Figure 2. Clear exclusion zone next to gel surface free of microspheres

Gilbert Ling, doyen of the breakaway biological water researchers, had long argued that all water in the cell (typically 70 percent by weight) is ordered with very unusual properties [7] (see Strong Medicine for Cell Biology [8], SiS 24). More recently, Ling proposed on theoretical grounds that the ordered layers could extend infinitely under ideal conditions [9].

Pollack and his team spent a year ruling out all kinds of artefacts and extended their results, showing that the EZ of water is a very general phenomenon. What’s more, it had been discovered as far back as a hundred years ago; only to be consigned to oblivion after the ‘polywater’ controversy of the late 1960s, when the claim of ‘polymerised’ water was finally attributed to contaminants [10].

Pollack’s team found that a wide range of hydrophilic gels gave EZ in water: polyvinyl alcohol, polyacrylamide, polyacrylc acid, Nafion (used as a proton exchange membrane in fuel cells), and biological tissues such as a bundle of rabbit muscle or collagen [11]. In fact, a single layer of hydrophilic charged groups coated on any surface is sufficient to give an exclusion zone. The requirement is to have chemical groups that can form hydrogen bonds with water molecules. Similarly, solutes need not be microspheres, they could be red blood cells, bacteria [2], colloidal gold, and even molecules such as serum albumin labelled with a fluorescent dye, and a fluorescent dye molecule as small as 200-300 daltons. All of these are excluded from EZ water.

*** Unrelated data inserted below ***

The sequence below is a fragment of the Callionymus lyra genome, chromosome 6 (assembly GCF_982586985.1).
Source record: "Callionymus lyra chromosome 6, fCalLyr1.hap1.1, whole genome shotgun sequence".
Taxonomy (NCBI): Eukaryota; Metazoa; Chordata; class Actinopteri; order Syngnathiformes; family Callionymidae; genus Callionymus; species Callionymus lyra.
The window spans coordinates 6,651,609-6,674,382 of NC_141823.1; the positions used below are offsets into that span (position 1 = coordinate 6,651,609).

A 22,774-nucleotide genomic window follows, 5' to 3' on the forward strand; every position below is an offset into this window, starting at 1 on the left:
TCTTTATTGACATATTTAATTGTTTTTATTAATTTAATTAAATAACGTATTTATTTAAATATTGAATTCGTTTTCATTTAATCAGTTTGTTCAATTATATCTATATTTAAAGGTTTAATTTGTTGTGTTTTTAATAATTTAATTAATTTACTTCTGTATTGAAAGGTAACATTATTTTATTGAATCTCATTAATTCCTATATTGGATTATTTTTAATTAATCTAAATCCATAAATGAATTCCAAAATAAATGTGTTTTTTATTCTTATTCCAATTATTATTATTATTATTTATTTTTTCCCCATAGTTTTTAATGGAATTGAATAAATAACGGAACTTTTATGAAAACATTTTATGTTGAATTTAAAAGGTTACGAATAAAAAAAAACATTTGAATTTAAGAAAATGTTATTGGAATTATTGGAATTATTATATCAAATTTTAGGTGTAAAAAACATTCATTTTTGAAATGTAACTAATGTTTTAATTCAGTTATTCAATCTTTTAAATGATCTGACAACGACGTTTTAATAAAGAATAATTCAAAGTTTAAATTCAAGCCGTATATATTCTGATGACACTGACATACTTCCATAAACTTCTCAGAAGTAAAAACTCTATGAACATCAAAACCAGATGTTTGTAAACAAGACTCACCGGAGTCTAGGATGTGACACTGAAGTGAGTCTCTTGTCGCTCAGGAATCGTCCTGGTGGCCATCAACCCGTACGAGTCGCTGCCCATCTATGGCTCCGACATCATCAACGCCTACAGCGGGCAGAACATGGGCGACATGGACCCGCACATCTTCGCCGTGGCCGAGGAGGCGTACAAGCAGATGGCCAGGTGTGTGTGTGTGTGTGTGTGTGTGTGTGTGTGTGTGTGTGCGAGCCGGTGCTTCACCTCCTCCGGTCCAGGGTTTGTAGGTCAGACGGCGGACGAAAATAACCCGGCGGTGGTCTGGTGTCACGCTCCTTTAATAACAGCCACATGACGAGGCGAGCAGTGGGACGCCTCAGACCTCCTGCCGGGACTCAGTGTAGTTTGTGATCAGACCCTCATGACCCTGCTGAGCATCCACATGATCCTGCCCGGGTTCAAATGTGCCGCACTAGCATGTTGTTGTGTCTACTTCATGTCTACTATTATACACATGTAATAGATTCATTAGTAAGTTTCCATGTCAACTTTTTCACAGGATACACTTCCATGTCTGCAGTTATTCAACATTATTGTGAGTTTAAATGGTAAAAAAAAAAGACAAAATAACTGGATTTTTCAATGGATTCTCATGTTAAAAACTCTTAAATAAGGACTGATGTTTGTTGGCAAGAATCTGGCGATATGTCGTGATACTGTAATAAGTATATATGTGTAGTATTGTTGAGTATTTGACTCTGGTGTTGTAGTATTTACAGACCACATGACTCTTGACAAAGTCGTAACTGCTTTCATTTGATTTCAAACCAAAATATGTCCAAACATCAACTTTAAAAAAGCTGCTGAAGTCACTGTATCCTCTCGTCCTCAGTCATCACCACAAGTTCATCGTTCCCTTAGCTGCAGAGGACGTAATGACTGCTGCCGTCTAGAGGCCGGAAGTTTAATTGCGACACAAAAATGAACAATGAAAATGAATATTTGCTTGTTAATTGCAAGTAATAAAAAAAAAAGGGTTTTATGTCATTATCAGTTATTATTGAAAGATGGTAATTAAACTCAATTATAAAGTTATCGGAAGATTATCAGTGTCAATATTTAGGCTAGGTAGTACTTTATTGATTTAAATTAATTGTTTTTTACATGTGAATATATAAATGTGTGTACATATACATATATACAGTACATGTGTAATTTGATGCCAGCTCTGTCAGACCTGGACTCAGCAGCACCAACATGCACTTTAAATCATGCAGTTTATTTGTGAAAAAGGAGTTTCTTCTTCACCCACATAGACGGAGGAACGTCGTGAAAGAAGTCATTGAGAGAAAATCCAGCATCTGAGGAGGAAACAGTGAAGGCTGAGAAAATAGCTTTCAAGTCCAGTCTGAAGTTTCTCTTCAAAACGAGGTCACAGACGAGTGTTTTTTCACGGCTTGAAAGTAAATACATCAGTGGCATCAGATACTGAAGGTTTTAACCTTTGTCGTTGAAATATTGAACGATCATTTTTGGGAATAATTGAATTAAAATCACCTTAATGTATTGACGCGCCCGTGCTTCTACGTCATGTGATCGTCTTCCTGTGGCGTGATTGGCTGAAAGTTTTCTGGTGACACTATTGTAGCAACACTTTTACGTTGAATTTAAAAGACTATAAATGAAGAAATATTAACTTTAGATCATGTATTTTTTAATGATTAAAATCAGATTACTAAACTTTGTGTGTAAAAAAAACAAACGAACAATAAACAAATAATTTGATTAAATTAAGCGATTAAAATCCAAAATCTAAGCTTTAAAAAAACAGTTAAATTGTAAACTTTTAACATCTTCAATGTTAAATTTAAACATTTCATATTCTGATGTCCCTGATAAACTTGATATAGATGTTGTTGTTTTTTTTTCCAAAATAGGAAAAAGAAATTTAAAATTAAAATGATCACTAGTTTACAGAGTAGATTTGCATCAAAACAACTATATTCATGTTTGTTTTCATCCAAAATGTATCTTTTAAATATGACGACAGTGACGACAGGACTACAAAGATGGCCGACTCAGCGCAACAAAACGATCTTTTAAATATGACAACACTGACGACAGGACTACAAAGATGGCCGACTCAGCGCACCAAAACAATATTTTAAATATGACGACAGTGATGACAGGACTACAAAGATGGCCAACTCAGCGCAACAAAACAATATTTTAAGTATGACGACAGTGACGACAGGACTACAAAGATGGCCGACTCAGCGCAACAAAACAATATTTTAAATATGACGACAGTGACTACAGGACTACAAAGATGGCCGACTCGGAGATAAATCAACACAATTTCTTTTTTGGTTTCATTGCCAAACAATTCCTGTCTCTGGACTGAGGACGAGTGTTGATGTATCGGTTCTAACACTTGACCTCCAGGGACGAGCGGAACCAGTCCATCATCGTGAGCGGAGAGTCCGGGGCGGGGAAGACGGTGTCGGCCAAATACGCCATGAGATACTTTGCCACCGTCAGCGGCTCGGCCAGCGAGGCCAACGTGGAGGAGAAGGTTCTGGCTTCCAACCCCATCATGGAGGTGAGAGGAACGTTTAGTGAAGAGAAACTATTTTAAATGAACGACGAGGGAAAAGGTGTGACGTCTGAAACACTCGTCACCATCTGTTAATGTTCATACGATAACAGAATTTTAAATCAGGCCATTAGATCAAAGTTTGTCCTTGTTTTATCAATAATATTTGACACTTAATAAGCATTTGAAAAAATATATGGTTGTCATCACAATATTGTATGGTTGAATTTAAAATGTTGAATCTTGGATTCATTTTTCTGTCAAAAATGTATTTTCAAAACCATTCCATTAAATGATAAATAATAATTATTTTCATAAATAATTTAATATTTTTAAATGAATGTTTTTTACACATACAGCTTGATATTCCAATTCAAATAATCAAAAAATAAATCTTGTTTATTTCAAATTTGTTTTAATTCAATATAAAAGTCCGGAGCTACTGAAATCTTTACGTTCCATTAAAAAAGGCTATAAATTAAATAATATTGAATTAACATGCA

Most interestingly, EZ water was found at the air-water interface. The EZ layer, thick enough to be seen easily with the naked eye, was sufficiently stiff to be lifted up with a glass rod without breaking (Fig. 3). This readily explains how the strong surface tension of the EZ layer allows water bugs to walk over it without falling in. Also if such water forms next to hydrophilic surfaces inside the Jello, it would not fall out. And, we can see how the water bridge of EZ water could form between the separated beakers. Of course, an electric field will improve the alignment of the water molecules and hence its crystallinity and stiffness .

Figure 3. Glass rod lifts up stiff EZ layer at water air interface

Now that EZ water can be produced in bulk, it is easy to demonstrate other altered properties.  NMR measurements confirm that the layer is associated with decreased mobility (increased ordering) relative to the bulk water, while infrared imaging showed it emitted much less than bulk water, again indicative of increased order.

Pollack refers to EZ water as “liquid crystalline water”, and says it was in fact biologist William Bate Hardy who first suggested almost a hundred years ago that water molecules at the interface could exist in many layers approaching crystalline order. This is very much in line with the discovery in my laboratory that organisms and cells are liquid crystalline [12] (The Rainbow And The Worm), and that water is intrinsic to the liquid crystallinity of organisms [13] (The Liquid Crystalline Organism and Biological Water, ISIS scientific publication).